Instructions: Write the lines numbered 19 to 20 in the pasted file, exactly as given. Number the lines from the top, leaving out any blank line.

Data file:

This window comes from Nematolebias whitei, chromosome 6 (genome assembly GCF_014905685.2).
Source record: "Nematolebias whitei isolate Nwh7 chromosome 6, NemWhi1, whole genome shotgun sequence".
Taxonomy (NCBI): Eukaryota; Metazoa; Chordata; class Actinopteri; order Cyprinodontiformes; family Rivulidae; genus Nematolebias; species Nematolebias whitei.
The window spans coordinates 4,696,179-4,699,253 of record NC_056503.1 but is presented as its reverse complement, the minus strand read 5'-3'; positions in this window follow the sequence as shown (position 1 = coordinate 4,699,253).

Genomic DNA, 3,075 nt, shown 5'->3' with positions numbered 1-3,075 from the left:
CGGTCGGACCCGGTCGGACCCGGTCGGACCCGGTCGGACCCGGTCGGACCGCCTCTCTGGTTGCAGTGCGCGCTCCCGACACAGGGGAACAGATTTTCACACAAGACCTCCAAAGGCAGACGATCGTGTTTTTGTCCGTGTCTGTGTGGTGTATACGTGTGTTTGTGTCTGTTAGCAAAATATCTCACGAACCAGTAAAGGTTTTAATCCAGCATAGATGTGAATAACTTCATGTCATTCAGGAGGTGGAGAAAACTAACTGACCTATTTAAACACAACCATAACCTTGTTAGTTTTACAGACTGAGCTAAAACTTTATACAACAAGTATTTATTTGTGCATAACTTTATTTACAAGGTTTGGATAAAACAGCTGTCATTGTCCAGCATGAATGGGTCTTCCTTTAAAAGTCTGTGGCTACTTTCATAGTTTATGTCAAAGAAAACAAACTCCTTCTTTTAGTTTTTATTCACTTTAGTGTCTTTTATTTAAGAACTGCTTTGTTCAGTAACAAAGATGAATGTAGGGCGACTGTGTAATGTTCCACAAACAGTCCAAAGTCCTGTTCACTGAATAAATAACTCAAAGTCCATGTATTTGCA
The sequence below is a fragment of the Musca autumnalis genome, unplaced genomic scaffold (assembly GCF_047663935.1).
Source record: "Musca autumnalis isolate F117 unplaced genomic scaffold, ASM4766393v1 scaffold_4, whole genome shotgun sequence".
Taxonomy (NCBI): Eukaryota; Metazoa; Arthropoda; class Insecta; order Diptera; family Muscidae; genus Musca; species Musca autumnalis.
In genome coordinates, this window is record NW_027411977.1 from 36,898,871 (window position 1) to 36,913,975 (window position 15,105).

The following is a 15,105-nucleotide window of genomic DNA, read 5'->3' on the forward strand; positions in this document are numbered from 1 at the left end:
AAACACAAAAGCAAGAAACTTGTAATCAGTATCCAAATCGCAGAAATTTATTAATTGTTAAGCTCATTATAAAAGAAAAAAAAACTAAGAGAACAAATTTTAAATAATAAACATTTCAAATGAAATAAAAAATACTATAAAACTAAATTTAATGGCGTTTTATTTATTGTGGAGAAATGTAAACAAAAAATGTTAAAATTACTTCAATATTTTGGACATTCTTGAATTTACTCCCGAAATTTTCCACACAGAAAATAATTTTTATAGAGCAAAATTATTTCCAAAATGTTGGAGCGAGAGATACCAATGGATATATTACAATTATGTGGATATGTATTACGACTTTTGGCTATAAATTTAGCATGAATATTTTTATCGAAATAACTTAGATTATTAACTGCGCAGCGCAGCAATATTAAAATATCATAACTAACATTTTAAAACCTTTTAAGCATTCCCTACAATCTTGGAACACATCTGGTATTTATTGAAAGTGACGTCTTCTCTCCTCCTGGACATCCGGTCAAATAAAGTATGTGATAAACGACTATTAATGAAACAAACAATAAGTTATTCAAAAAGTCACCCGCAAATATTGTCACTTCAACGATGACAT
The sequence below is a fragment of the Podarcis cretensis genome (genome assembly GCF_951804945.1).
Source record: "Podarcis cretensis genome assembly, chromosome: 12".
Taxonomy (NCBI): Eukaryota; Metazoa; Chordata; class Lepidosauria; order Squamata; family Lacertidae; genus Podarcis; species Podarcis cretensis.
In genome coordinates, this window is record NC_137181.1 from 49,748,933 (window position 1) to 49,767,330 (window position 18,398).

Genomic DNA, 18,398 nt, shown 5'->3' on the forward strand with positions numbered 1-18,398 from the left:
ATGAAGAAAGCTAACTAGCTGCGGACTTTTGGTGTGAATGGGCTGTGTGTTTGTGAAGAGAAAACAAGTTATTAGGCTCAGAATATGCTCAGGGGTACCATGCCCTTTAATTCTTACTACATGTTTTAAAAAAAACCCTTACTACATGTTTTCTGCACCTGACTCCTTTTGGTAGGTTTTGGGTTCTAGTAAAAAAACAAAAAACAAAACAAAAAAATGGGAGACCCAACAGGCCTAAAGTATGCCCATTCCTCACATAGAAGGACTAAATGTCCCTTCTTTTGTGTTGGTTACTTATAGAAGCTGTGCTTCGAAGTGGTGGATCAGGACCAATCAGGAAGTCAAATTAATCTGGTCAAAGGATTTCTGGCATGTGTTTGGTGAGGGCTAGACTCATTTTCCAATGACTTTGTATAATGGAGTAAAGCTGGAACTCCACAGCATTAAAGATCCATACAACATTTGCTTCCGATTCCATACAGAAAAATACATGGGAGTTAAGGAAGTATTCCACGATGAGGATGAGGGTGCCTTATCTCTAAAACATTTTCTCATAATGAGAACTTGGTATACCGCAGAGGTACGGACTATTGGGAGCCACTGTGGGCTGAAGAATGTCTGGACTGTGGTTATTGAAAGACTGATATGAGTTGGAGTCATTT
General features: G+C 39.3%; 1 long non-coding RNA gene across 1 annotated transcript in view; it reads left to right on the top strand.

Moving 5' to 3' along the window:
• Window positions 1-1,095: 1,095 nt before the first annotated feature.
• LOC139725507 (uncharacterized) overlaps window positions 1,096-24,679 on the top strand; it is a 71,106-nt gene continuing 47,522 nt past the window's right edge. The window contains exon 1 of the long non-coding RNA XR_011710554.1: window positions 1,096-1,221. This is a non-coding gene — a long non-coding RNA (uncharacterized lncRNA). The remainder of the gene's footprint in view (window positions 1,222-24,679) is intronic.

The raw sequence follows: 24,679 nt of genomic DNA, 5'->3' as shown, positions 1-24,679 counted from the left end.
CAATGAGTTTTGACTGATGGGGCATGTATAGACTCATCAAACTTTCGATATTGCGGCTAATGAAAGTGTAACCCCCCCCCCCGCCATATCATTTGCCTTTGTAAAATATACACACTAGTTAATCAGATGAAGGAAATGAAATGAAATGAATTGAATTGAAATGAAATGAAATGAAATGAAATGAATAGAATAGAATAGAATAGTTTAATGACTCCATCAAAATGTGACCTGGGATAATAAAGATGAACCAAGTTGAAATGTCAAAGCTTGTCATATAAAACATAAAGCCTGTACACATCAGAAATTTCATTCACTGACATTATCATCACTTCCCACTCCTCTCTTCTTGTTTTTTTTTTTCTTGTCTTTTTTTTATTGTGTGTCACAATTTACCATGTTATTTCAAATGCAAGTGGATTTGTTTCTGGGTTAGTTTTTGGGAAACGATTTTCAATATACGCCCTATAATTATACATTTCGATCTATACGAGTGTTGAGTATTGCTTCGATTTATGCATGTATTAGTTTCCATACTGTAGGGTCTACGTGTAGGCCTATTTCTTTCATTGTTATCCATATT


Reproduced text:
General features: G+C 39.3%; 1 long non-coding RNA gene across 1 annotated transcript in view; it reads left to right on the top strand.

Moving 5' to 3' along the window: